Rabbis Force Israeli Military to Rethink Limiting Religious Influence on Troops

IDF’s proposal to lessen authority of its Military Rabbinate hits fierce resistance from religious circles both within and outside army.

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Chief Military Rabbi Brig. Gen. Rafi Peretz (right) at a Northern Command ceremony, November 2014
Chief Military Rabbi Brig. Gen. Rafi Peretz (right) at a Northern Command ceremony, November 2014. Credit: Rami Shllush

The Israel Defense Forces’ plan to reduce the power of its Military Rabbinate has encountered strong resistance from rabbis within and outside the army, forcing the IDF to rethink its proposal.

Haaretz reported last month that the IDF was looking to lessen the duties of the Military Rabbinate’s Jewish identity branch, which provides materials and organizes programs for Israeli soldiers. It had initially proposed transferring those responsibilities to the Education Corps, but pushback by a number of rabbis has caused it to look for an alternative solution.

Possible alternatives might include transferring the branch to the direct command of the Manpower Directorate, thus limiting the influence of the Education Corps on the branch’s activities.

The Jewish identity branch was established within the Military Rabbinate in 2001, and has been the cause of major infighting between the rabbinate and Education Corps ever since. The rabbinate has had growing influence within the General Staff and on combat units, and this period has seen a steady rise in the number of religious soldiers and commanders in these units.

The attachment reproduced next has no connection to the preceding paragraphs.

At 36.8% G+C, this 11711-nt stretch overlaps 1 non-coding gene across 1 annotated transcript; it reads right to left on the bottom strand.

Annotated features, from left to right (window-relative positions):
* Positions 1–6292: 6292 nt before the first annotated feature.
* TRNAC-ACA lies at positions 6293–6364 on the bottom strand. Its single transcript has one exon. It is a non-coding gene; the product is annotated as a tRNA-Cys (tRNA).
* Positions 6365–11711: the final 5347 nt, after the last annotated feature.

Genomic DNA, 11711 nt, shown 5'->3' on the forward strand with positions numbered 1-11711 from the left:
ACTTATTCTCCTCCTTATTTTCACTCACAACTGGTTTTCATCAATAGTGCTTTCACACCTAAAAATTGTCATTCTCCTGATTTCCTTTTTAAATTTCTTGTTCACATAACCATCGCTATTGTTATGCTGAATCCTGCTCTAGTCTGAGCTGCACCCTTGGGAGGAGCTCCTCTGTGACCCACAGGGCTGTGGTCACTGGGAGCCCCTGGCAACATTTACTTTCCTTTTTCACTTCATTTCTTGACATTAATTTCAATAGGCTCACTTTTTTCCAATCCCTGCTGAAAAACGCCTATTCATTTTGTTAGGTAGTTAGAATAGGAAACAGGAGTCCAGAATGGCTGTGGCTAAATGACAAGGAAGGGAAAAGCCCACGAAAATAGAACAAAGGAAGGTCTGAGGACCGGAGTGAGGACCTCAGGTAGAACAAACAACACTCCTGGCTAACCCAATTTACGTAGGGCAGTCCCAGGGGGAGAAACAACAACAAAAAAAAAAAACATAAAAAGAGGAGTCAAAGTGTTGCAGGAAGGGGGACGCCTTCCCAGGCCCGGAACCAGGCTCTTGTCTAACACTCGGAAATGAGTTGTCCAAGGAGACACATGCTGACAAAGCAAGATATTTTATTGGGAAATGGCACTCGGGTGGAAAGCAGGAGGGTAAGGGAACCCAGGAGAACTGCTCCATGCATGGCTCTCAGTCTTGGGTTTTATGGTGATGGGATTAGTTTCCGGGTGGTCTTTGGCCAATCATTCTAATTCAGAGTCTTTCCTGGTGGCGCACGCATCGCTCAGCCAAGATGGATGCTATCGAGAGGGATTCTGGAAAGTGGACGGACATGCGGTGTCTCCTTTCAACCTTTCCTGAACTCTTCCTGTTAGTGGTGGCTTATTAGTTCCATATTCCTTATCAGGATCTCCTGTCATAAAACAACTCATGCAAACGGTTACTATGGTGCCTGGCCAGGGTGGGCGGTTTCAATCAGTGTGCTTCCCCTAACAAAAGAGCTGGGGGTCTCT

The Jewish identity branch conducts seminars and lectures on bases, holds special weekend programs on religious issues, arranges performances by the Military Rabbinate’s entertainment troupe, and provides lesson plans and other materials for use in the army, as well as running a website making these and other materials available to soldiers.

Last June, only a few months after his appointment, Chief of Staff Lt. Gen. Gadi Eisenkot spoke of reducing the Military Rabbinate’s responsibilities. As part of the IDF’s new multiyear plan, Eisenkot has ordered major cuts at army headquarters, including in both the Military Rabbinate and Education Corps.

Manpower Directorate chief Maj. Gen. Hagai Topolansky supports closing the Jewish identity branch, while transferring some of its activities to the Education Corps. His division is already in the advanced stages of planning for such a move.

These proposals caused a stir in religious circles, though, and led to accusations that the Education Corps was trying to intentionally reduce the influence of the Military Rabbinate.

A month ago, Defense Minister Moshe Ya’alon met with leading rabbis from the religious Zionist movement, pre-army preparatory programs and hesder yeshivas in order to discuss the issue.

After the meeting, a number of the rabbis present said that Ya’alon promised to consider their positions when the IDF presented the matter to him. Since then, Knesset members and rabbis have continued to apply heavy pressure on Ya’alon to intervene and stop the plans.

Last week, Topolansky invited Chief Military Rabbi Brig. Gen. Rafi Peretz and the head of the Education Corps, Brig. Gen. Avner Paz-Tzuk, to discuss the matter with him.

A new idea was raised at the meeting: Instead of transferring the branch to the Education Corps, a new unit – run jointly by the Military Rabbinate and Education Corps – would be established, under the command of the Manpower Directorate. The IDF is now developing a new plan to achieve this, although the Education Corps still fears the idea is to keep the new body under the Military Rabbinate’s influence.

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